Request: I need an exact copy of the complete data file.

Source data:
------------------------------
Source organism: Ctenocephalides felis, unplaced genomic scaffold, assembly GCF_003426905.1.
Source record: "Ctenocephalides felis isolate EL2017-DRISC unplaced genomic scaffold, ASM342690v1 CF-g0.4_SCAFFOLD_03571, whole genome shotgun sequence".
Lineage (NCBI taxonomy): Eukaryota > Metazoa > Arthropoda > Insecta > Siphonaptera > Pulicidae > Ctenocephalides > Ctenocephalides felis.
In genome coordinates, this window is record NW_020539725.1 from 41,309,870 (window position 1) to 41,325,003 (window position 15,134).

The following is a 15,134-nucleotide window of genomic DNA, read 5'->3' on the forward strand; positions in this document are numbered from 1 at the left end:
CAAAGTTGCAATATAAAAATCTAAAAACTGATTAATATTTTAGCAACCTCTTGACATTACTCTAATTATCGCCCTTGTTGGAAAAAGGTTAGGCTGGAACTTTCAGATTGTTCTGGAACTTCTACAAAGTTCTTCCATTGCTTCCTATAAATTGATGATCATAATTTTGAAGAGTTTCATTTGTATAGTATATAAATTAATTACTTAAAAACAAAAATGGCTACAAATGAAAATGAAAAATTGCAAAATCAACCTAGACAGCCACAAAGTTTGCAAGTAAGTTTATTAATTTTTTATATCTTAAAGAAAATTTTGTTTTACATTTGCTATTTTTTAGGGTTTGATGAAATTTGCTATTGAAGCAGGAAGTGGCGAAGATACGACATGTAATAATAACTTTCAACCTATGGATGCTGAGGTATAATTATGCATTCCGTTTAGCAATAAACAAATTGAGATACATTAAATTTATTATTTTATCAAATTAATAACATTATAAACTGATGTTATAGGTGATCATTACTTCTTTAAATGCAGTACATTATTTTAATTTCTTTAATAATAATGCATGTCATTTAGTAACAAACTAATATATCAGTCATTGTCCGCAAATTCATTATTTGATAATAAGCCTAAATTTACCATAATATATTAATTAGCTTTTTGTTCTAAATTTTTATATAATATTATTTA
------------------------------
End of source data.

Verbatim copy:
Source organism: Ctenocephalides felis, unplaced genomic scaffold, assembly GCF_003426905.1.
Source record: "Ctenocephalides felis isolate EL2017-DRISC unplaced genomic scaffold, ASM342690v1 CF-g0.4_SCAFFOLD_03571, whole genome shotgun sequence".
Lineage (NCBI taxonomy): Eukaryota > Metazoa > Arthropoda > Insecta > Siphonaptera > Pulicidae > Ctenocephalides > Ctenocephalides felis.
In genome coordinates, this window is record NW_020539725.1 from 41,309,870 (window position 1) to 41,325,003 (window position 15,134).

The following is a 15,134-nucleotide window of genomic DNA, read 5'->3' on the forward strand; positions in this document are numbered from 1 at the left end:
CAAAGTTGCAATATAAAAATCTAAAAACTGATTAATATTTTAGCAACCTCTTGACATTACTCTAATTATCGCCCTTGTTGGAAAAAGGTTAGGCTGGAACTTTCAGATTGTTCTGGAACTTCTACAAAGTTCTTCCATTGCTTCCTATAAATTGATGATCATAATTTTGAAGAGTTTCATTTGTATAGTATATAAATTAATTACTTAAAAACAAAAATGGCTACAAATGAAAATGAAAAATTGCAAAATCAACCTAGACAGCCACAAAGTTTGCAAGTAAGTTTATTAATTTTTTATATCTTAAAGAAAATTTTGTTTTACATTTGCTATTTTTTAGGGTTTGATGAAATTTGCTATTGAAGCAGGAAGTGGCGAAGATACGACATGTAATAATAACTTTCAACCTATGGATGCTGAGGTATAATTATGCATTCCGTTTAGCAATAAACAAATTGAGATACATTAAATTTATTATTTTATCAAATTAATAACATTATAAACTGATGTTATAGGTGATCATTACTTCTTTAAATGCAGTACATTATTTTAATTTCTTTAATAATAATGCATGTCATTTAGTAACAAACTAATATATCAGTCATTGTCCGCAAATTCATTATTTGATAATAAGCCTAAATTTACCATAATATATTAATTAGCTTTTTGTTCTAAATTTTTATATAATATTATTTA